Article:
Metal handshake: Shifting alliances highlight a new phase in maturing collaborative robot market

Soft Robotics brings some suppleness to the leader in collaborative robots

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Soft Robotics, which makes soft end effectors for robots that need a gentler touch, has developed a product line specifically for Universal Robots, the biggest player in collaborative robotics. It's the first plug-and-play Soft Robotics customizable gripper system designed specifically for Universal Robots, and the alliance suggests a new phase for the broader collaborative robotics (cobot) market, which has seen rapid year-over-year growth and is expected to exceed $4 billion USD by 2023.

That growth has come with increasing competition and shifting alliances between technology providers.

Collaborative robots (cobots) have made a huge impact on industries like components manufacturing in the last decade. Able to operate outside cages and alongside human workers, cobots are generally task-agnostic, comparatively less expensive than traditional industrial robots, and can easily be programmed for a variety of repeatable tasks.

But task-agnostic platforms can't do everything equally well and often require additional components for specialized jobs. Grippers and end effectors suited to manipulating a screwdriver may not be well-equipped to pass a beaker full of liquid to a scientist.

Soft Robotics creates soft robotic systems that can manipulate items with extraordinary dexterity and, when needed, requisite gentleness. Use cases include food and beverage and e-commerce. One of Soft Robotics' customers is a large pizza retailer.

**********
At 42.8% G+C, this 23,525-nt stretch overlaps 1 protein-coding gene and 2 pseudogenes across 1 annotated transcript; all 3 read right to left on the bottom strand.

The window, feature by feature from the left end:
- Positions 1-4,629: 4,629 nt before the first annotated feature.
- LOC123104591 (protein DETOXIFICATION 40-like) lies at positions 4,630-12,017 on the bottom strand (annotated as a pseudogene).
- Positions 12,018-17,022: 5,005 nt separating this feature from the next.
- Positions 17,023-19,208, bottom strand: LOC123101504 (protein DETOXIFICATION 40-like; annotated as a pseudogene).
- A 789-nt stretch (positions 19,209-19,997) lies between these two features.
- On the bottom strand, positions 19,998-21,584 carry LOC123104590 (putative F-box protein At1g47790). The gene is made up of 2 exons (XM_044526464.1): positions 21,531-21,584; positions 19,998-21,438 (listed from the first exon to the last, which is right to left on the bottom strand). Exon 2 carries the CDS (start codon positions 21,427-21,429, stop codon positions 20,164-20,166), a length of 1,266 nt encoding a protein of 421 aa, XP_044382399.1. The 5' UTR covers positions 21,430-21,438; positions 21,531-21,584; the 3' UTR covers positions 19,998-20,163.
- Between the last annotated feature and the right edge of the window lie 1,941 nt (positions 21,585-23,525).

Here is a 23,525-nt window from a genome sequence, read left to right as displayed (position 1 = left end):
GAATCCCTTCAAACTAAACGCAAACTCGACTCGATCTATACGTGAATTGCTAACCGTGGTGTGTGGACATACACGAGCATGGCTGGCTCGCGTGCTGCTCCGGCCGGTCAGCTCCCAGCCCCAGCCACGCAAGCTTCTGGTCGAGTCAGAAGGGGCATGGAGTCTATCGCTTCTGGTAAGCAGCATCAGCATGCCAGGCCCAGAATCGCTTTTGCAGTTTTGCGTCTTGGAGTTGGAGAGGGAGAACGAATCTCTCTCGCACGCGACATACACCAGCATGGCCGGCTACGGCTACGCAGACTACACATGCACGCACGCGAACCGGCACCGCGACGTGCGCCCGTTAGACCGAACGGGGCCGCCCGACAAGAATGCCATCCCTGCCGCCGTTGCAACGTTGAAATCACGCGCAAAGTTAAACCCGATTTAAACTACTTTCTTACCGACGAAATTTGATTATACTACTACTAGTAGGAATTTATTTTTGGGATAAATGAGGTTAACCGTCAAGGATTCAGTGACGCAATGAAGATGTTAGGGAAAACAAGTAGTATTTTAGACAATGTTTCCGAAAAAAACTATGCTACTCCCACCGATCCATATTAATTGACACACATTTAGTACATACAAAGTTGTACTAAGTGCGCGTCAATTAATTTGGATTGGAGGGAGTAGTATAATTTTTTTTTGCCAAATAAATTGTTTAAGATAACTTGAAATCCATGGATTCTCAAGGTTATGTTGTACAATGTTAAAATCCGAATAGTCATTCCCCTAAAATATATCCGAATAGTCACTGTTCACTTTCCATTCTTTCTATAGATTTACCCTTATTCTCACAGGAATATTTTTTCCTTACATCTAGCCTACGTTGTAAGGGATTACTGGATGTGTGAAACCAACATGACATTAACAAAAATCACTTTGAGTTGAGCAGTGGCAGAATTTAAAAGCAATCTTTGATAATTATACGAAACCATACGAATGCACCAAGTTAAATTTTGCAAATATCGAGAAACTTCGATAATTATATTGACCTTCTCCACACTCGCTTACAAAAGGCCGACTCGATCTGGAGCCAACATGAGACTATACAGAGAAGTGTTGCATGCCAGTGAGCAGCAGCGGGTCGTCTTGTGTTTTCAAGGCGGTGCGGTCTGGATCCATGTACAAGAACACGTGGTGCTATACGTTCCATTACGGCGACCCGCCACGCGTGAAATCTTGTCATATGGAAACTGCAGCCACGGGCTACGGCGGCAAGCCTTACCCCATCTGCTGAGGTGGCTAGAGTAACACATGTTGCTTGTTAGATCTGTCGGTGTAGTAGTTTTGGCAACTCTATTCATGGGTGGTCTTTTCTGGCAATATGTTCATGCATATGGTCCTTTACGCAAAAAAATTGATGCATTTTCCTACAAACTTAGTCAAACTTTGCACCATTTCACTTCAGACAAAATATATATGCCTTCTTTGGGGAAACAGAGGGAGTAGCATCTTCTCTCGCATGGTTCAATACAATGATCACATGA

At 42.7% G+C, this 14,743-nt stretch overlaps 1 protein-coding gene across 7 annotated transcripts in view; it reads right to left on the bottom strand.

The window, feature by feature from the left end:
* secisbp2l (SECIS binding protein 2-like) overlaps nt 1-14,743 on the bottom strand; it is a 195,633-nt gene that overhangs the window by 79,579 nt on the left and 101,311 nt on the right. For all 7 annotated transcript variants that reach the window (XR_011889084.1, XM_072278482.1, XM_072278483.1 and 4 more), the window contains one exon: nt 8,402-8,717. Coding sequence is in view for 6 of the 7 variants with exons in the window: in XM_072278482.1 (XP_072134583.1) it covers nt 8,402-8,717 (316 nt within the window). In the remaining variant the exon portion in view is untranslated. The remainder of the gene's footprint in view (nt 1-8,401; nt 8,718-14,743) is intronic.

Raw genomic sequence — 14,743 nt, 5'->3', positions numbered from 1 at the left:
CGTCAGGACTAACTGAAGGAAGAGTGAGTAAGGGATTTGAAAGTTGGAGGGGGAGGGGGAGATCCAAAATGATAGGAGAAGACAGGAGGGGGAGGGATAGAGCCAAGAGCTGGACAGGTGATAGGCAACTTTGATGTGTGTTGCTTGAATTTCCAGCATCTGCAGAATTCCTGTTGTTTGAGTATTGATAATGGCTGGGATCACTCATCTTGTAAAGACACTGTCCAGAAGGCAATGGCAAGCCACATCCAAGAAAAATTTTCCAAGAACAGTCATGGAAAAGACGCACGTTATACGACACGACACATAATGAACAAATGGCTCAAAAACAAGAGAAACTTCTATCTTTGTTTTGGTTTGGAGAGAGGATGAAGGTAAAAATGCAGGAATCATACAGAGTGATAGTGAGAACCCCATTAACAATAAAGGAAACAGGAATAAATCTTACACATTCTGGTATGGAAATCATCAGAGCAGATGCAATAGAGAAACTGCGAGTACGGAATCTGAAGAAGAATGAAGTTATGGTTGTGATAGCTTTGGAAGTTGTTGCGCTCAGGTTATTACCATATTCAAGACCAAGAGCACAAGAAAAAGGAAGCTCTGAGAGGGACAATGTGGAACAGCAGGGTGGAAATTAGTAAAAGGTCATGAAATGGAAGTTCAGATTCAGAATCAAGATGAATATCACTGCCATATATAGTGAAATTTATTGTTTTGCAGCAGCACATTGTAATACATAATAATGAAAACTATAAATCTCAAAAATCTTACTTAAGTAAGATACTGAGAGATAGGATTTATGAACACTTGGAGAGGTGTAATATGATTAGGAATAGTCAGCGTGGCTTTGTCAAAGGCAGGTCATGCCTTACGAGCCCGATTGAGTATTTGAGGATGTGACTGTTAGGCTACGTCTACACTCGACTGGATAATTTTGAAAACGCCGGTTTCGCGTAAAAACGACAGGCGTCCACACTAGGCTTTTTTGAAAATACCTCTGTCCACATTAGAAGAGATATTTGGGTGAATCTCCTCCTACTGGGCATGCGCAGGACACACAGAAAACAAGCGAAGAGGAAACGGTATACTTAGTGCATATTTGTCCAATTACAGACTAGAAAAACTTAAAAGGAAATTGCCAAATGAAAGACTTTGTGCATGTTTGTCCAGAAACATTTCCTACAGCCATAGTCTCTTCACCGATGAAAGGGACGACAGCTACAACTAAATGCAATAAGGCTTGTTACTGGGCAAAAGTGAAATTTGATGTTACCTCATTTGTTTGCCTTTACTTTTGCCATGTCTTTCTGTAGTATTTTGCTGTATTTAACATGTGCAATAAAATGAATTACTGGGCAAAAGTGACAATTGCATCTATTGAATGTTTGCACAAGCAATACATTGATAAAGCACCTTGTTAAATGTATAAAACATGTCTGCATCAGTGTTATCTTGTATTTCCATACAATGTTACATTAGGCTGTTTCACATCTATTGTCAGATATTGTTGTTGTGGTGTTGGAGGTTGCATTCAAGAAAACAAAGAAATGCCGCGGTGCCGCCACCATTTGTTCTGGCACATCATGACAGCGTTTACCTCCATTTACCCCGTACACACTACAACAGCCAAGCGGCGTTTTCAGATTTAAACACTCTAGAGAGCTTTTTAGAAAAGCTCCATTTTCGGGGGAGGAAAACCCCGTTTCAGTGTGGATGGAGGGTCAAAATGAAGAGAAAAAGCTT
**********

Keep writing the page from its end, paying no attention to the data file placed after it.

"Our goal is to make Universal Robots easy for our customers to implement in any industry, for any application," says Anders Bo Rasmussen, Senior Product Manager at Universal Robots. "Soft Robotics shares this same philosophy, and bringing Soft Robotics technology to Universal Robots is a great solution for our customers looking to automate processes that require manipulation of items with the same dexterity as a human hand."

The technology partnership follows a three-way merger in the "robot hands" market. Perception Robotics (US), OptoForce (Hungary), and On Robot (Denmark) came together to form OnRobot. That company is led by former CEO of Universal Robots, Enrico Krog Iversen and has a stated goal of leading global development of end-of-arm tooling for the cobot industry.

Much like Apple and Android have found that their developer ecosystems and app marketplaces to be battlegrounds for market share, future cobot dominance may be defined by which company's platforms can perform the most tasks. The number of available end effectors for a platform is a rough corollary for how specialized it can be made.

The shifting alliances and new partnerships suggests a maturation of what's been a wild west sector. Because cobots are task agnostic, manufacturers like UR and its competitors, including Rethink Robotics and Fanuc, have had a lot of elbow room.

Those days may be coming to an end as the sector exhausts first adopters and focuses on growth across targeted industries.